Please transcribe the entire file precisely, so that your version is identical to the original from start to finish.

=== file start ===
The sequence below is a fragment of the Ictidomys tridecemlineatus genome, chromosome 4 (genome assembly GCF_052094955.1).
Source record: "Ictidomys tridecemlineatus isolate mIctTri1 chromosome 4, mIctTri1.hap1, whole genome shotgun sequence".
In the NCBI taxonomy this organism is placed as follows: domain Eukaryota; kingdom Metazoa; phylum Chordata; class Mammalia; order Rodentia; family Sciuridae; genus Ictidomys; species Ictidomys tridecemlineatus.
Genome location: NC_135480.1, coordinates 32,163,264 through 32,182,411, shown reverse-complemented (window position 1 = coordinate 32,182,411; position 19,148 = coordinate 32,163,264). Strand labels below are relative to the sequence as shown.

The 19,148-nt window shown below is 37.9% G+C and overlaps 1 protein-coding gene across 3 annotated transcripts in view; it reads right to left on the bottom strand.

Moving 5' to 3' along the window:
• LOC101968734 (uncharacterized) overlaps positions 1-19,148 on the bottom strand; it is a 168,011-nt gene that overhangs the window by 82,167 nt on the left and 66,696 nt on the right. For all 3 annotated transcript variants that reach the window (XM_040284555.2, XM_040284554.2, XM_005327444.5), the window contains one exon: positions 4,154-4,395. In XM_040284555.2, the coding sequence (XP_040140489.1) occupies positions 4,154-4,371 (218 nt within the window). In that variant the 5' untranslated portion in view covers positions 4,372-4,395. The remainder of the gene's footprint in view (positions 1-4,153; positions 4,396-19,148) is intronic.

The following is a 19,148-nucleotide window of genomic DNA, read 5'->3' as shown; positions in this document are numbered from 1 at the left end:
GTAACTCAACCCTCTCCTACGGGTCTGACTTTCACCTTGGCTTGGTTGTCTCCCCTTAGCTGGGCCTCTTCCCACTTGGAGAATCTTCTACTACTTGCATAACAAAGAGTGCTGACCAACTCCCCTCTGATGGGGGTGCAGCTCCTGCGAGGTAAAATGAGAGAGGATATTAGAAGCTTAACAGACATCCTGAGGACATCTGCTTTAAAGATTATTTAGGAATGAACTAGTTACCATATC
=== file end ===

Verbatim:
The sequence below is a fragment of the Ictidomys tridecemlineatus genome, chromosome 4 (genome assembly GCF_052094955.1).
Source record: "Ictidomys tridecemlineatus isolate mIctTri1 chromosome 4, mIctTri1.hap1, whole genome shotgun sequence".
In the NCBI taxonomy this organism is placed as follows: domain Eukaryota; kingdom Metazoa; phylum Chordata; class Mammalia; order Rodentia; family Sciuridae; genus Ictidomys; species Ictidomys tridecemlineatus.
Genome location: NC_135480.1, coordinates 32,163,264 through 32,182,411, shown reverse-complemented (window position 1 = coordinate 32,182,411; position 19,148 = coordinate 32,163,264). Strand labels below are relative to the sequence as shown.

The 19,148-nt window shown below is 37.9% G+C and overlaps 1 protein-coding gene across 3 annotated transcripts in view; it reads right to left on the bottom strand.

Moving 5' to 3' along the window:
• LOC101968734 (uncharacterized) overlaps positions 1-19,148 on the bottom strand; it is a 168,011-nt gene that overhangs the window by 82,167 nt on the left and 66,696 nt on the right. For all 3 annotated transcript variants that reach the window (XM_040284555.2, XM_040284554.2, XM_005327444.5), the window contains one exon: positions 4,154-4,395. In XM_040284555.2, the coding sequence (XP_040140489.1) occupies positions 4,154-4,371 (218 nt within the window). In that variant the 5' untranslated portion in view covers positions 4,372-4,395. The remainder of the gene's footprint in view (positions 1-4,153; positions 4,396-19,148) is intronic.

The following is a 19,148-nucleotide window of genomic DNA, read 5'->3' as shown; positions in this document are numbered from 1 at the left end:
GTAACTCAACCCTCTCCTACGGGTCTGACTTTCACCTTGGCTTGGTTGTCTCCCCTTAGCTGGGCCTCTTCCCACTTGGAGAATCTTCTACTACTTGCATAACAAAGAGTGCTGACCAACTCCCCTCTGATGGGGGTGCAGCTCCTGCGAGGTAAAATGAGAGAGGATATTAGAAGCTTAACAGACATCCTGAGGACATCTGCTTTAAAGATTATTTAGGAATGAACTAGTTACCATATC